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Poly(ADP-ribosyl)ation regulates CTCF-dependent chromatin insulation
Uppsala University, Disciplinary Domain of Science and Technology, Biology, Department of Physiology and Developmental Biology, Animal Development and Genetics.
Uppsala University, Disciplinary Domain of Science and Technology, Biology, Department of Physiology and Developmental Biology, Animal Development and Genetics.
Uppsala University, Disciplinary Domain of Science and Technology, Biology, Department of Physiology and Developmental Biology, Animal Development and Genetics.
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2004 (English)In: Nature Genetics, ISSN 1061-4036, Vol. 36, no 10, 1105-1110 p.Article in journal (Refereed) Published
Abstract [en]

Chromatin insulators demarcate expression domains by blocking the cis effects of enhancers or silencers in a position-dependent manner1, 2. We show that the chromatin insulator protein CTCF carries a post-translational modification: poly(ADP-ribosyl)ation. Chromatin immunoprecipitation analysis showed that a poly(ADP-ribosyl)ation mark, which exclusively segregates with the maternal allele of the insulator domain in the H19 imprinting control region, requires the bases that are essential for interaction with CTCF3. Chromatin immunoprecipitation−on−chip analysis documented that the link between CTCF and poly(ADP-ribosyl)ation extended to more than 140 mouse CTCF target sites. An insulator trap assay showed that the insulator function of most of these CTCF target sites is sensitive to 3-aminobenzamide, an inhibitor of poly(ADP-ribose) polymerase activity. We suggest that poly(ADP-ribosyl)ation imparts chromatin insulator properties to CTCF at both imprinted and nonimprinted loci, which has implications for the regulation of expression domains and their demise in pathological lesions.

Place, publisher, year, edition, pages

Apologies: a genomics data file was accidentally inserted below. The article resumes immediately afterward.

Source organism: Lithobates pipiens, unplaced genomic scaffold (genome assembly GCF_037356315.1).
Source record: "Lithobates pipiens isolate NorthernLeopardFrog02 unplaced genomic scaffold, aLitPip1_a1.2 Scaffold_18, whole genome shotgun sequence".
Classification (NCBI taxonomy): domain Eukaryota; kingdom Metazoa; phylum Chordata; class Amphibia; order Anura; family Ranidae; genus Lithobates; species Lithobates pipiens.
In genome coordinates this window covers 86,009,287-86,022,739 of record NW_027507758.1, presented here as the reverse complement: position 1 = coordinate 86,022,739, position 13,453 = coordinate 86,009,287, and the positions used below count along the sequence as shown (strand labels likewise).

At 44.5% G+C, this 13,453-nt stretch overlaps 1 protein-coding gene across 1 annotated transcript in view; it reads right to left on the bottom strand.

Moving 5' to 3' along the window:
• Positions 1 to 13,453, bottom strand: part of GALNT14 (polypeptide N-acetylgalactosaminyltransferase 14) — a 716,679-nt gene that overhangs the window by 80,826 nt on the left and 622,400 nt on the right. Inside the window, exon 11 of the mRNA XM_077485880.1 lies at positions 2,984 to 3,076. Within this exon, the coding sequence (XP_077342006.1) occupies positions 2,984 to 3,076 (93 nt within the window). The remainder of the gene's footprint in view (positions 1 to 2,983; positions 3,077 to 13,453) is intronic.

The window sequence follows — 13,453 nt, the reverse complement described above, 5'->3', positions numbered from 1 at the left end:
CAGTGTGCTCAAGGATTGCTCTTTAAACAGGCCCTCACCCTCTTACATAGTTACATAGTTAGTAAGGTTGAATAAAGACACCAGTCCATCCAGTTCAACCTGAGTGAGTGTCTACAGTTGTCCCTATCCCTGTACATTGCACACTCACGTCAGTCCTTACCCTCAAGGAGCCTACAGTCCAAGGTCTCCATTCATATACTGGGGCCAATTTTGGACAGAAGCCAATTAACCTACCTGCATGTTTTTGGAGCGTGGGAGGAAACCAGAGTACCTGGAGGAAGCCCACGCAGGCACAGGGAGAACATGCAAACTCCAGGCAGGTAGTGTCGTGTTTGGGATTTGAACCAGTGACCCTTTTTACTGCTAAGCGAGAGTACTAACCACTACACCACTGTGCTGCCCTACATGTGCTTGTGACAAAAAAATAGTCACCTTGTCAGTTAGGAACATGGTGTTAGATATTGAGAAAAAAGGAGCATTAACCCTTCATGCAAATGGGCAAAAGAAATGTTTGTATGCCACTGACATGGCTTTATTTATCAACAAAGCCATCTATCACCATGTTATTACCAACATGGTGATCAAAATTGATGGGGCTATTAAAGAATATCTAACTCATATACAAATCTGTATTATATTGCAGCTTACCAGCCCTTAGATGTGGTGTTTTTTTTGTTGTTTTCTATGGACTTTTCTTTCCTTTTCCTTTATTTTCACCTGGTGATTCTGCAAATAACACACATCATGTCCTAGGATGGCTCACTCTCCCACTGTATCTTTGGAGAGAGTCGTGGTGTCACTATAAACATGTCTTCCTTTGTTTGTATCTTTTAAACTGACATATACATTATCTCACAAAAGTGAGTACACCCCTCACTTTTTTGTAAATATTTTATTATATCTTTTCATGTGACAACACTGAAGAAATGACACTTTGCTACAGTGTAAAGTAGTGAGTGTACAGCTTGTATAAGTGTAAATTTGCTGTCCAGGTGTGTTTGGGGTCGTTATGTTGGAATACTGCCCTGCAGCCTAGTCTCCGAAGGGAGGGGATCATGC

2004. Vol. 36, no 10, 1105-1110 p.
National Category
Biological Sciences
Identifiers
URN: urn:nbn:se:uu:diva-95337DOI: 10.1038/ng1426OAI: oai:DiVA.org:uu-95337DiVA: diva2:169511
Available from: 2007-01-10 Created: 2007-01-10 Last updated: 2013-05-16Bibliographically approved
In thesis
1. Epigenetic Regulation of Genomic Imprinting and Higher Order Chromatin Conformation
Open this publication in new window or tab >>Epigenetic Regulation of Genomic Imprinting and Higher Order Chromatin Conformation
2006 (English)Doctoral thesis, comprehensive summary (Other academic)
Alternative title[sv]
Epigenetisk reglering av genetisk prägling och kromatinets konformation
Abstract [en]

The genetic information encoded by the DNA sequence, can be expressed in different ways. Genomic imprinting is an epigenetic phenomenon that results in monoallelic expression of imprinted genes in a parent of origin-dependent manner. Imprinted genes are frequently found in clusters and can share common regulatory elements. Most of the imprinted genes are regulated by Imprinting Control Regions (ICRs). H19/Igf2 region is a well known imprinted cluster, which is regulated by insulator function of ICR located upstream of the H19 gene. It has been proposed that the epigenetic control of the insulator function of H19 ICR involves organization of higher order chromatin interactions.

In this study we have investigated the role of post-translational modification in regulating insulator protein CTCF (CCCTC-binding factor). The results indicated novel links between poly(ADP-ribosyl)ation and CTCF, which are essential for regulating insulators function.

We also studied the higher order chromatin conformation of Igf2/H19 region. The results indicated there are different chromatin structures on the parental alleles. We identified CTCF-dependent loop on the maternal allele which is different from the paternal chromatin and is essential for proper imprinting of Igf2 and H19 genes. The interaction of H19 ICR with Differentially Methylated Regions (DMRs) of Igf2 in a parent-specific manner maintains differential epigenetic marks on maternal and paternal alleles.